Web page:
$this->assertEquals($workshops[$i], $workshop);
    });
}

To make this pass we need just enough code for it to work:

class WorkshopsController extends AbstractController
{

    private WorkshopCollection $workshops;

    public function __construct(WorkshopCollection $workshops)
    {
        $this->workshops = $workshops;
    }

    public function doGet() : JsonResponse
    {
        $this->workshops->loadAll();

        return new JsonResponse($this->workshops);
    }
}
class WorkshopCollection implements \JsonSerializable
{
    /** @var Workshop[] */
    private $workshops;

    public function loadAll()
    {
        $this->workshops = [
            new Workshop(1, 'Workshop 1'),
            new Workshop(2, 'Workshop 2')
        ];
    }

    public function jsonSerialize()
    {
        return $this->workshops;
    }
}

And thanks to Symphony's dependency-injection service container's autowiring, all that just works, just like that. That's the test for that end point done.

Now there was all thant bumpf I mentioned about repositories and DAOs and connectors and stuff. As part of the refactoring part of this, we are going to push our implementation right back to the DAO. This allows us to complete the parts of the code in the WorkshopCollection, WorkshopsRepository and just mock-out the DAO for now.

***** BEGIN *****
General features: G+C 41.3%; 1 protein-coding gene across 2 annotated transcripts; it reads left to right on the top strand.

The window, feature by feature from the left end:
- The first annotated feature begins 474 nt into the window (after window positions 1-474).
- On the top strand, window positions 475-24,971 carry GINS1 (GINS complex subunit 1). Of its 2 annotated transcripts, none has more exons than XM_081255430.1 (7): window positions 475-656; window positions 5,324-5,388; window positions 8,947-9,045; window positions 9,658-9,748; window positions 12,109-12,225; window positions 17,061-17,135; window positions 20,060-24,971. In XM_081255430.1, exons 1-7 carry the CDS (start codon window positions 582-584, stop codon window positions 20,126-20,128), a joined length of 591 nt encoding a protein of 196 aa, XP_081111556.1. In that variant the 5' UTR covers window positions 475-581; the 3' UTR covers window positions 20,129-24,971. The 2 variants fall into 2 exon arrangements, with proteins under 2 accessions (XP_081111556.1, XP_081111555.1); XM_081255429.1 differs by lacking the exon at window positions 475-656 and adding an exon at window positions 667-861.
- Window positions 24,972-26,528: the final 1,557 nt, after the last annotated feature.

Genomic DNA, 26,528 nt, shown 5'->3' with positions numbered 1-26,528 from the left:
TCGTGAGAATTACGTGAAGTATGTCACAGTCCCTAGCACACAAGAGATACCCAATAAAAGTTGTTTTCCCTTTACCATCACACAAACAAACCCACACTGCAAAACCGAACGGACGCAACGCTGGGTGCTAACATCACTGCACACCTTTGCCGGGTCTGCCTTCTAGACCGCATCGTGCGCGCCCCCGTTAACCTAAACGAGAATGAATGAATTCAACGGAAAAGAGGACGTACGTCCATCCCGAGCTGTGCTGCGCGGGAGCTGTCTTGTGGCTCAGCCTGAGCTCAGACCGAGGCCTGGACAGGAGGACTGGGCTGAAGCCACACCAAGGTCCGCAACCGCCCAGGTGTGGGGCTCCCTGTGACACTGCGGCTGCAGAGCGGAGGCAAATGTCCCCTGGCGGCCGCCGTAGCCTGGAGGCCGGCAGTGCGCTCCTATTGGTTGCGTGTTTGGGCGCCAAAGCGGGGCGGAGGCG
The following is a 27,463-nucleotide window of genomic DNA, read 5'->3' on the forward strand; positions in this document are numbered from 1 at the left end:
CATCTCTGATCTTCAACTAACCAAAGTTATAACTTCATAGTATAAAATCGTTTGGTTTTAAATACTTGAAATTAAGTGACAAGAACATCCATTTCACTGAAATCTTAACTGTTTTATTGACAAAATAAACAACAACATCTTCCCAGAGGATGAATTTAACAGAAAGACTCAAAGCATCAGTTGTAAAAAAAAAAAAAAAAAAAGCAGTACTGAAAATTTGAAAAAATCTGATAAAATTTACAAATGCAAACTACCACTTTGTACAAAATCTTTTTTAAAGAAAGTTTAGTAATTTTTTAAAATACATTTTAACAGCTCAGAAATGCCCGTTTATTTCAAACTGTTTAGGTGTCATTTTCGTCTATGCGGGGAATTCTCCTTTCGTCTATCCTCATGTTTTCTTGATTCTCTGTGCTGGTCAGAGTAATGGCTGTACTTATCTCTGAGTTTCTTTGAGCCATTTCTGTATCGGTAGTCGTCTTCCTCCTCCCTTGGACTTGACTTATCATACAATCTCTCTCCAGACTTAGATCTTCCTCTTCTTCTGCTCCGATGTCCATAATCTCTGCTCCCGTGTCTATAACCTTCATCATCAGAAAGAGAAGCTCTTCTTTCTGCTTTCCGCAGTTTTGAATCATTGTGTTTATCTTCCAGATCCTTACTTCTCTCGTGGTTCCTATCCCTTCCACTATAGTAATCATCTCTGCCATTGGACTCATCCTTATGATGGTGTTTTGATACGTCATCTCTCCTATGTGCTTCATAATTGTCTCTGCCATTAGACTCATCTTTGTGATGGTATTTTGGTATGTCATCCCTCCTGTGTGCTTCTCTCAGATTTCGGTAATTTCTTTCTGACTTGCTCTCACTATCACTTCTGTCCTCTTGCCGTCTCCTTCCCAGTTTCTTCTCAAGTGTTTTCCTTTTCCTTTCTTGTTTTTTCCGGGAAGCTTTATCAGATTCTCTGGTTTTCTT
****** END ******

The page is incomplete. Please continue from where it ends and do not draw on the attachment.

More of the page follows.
class WorkshopCollection implements \JsonSerializable
{
    private WorkshopsRepository $repository;

    /** @var Workshop[] */
    private $workshops;

    public function setRepository(WorkshopsRepository $repository) : void
    {
        $this->repository = $repository;
    }

    public function loadAll()
    {
        $this->workshops = $this->repository->selectAll();
    }

    public function jsonSerialize()
    {
        return $this->workshops;
    }
}

My thinking here is:

  • It's going to need a WorkshopsRepository to get stuff from the DB.
  • It doesn't seem right to me to pass in a dependency to a model as a constructor arguments. The model should work without needing a DB connection; just the methods around storage interaction should require the repository. On the other hand the only thing the collection does now is to be able to load the stuff from the DB and serialise it, so I'm kinda coding for the future here, and I don't like that. But I'm sticking with it for reasons we'll come to below.
  • I also really hate model classes with getters and setters. This is usually a sign of bad OOP. But here I have a setter, to get the repository in there.

The reason (it's not a reason, it's an excuse) I'm not passing in the repo as a constructor argument and instead using a setter is because I wanted to check out how Symfony's service config dealt with the configuration of this. If yer classes all have type-checked constructor args, Symfony just does it all automatically with no code at all (just a config switch). However to handle using the setRepository method I needed a factory method to do so. The config for it is thus (in backend/config/services.yaml):

adamCameron\fullStackExercise\Factory\WorkshopCollectionFactory: ~
adamCameron\fullStackExercise\Model\WorkshopCollection:
    factory: ['@adamCameron\fullStackExercise\Factory\WorkshopCollectionFactory', 'getWorkshopCollection']

Simple! And the code for WorkshopCollectionFactory:

class WorkshopCollectionFactory
{
    private WorkshopsRepository $repository;